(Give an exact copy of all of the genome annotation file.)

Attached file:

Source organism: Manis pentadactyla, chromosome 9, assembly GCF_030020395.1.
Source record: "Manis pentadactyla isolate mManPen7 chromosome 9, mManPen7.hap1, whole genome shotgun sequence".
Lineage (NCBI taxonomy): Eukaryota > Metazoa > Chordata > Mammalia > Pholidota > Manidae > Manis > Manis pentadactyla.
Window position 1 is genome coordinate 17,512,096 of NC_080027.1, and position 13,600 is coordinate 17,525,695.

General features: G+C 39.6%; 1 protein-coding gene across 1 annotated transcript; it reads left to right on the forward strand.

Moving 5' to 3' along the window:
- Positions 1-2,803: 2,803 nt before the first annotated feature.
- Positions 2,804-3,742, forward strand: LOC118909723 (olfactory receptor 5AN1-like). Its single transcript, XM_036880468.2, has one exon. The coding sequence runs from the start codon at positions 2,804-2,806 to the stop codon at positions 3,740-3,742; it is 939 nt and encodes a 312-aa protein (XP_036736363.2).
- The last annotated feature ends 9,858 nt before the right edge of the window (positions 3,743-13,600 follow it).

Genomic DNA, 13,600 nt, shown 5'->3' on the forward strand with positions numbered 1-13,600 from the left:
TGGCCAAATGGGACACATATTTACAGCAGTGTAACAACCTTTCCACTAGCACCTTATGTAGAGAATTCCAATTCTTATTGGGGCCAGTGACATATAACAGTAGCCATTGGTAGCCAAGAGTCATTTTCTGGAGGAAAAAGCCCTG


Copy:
Source organism: Manis pentadactyla, chromosome 9, assembly GCF_030020395.1.
Source record: "Manis pentadactyla isolate mManPen7 chromosome 9, mManPen7.hap1, whole genome shotgun sequence".
Lineage (NCBI taxonomy): Eukaryota > Metazoa > Chordata > Mammalia > Pholidota > Manidae > Manis > Manis pentadactyla.
Window position 1 is genome coordinate 17,512,096 of NC_080027.1, and position 13,600 is coordinate 17,525,695.

General features: G+C 39.6%; 1 protein-coding gene across 1 annotated transcript; it reads left to right on the forward strand.

Moving 5' to 3' along the window:
- Positions 1-2,803: 2,803 nt before the first annotated feature.
- Positions 2,804-3,742, forward strand: LOC118909723 (olfactory receptor 5AN1-like). Its single transcript, XM_036880468.2, has one exon. The coding sequence runs from the start codon at positions 2,804-2,806 to the stop codon at positions 3,740-3,742; it is 939 nt and encodes a 312-aa protein (XP_036736363.2).
- The last annotated feature ends 9,858 nt before the right edge of the window (positions 3,743-13,600 follow it).

Genomic DNA, 13,600 nt, shown 5'->3' on the forward strand with positions numbered 1-13,600 from the left:
TGGCCAAATGGGACACATATTTACAGCAGTGTAACAACCTTTCCACTAGCACCTTATGTAGAGAATTCCAATTCTTATTGGGGCCAGTGACATATAACAGTAGCCATTGGTAGCCAAGAGTCATTTTCTGGAGGAAAAAGCCCTG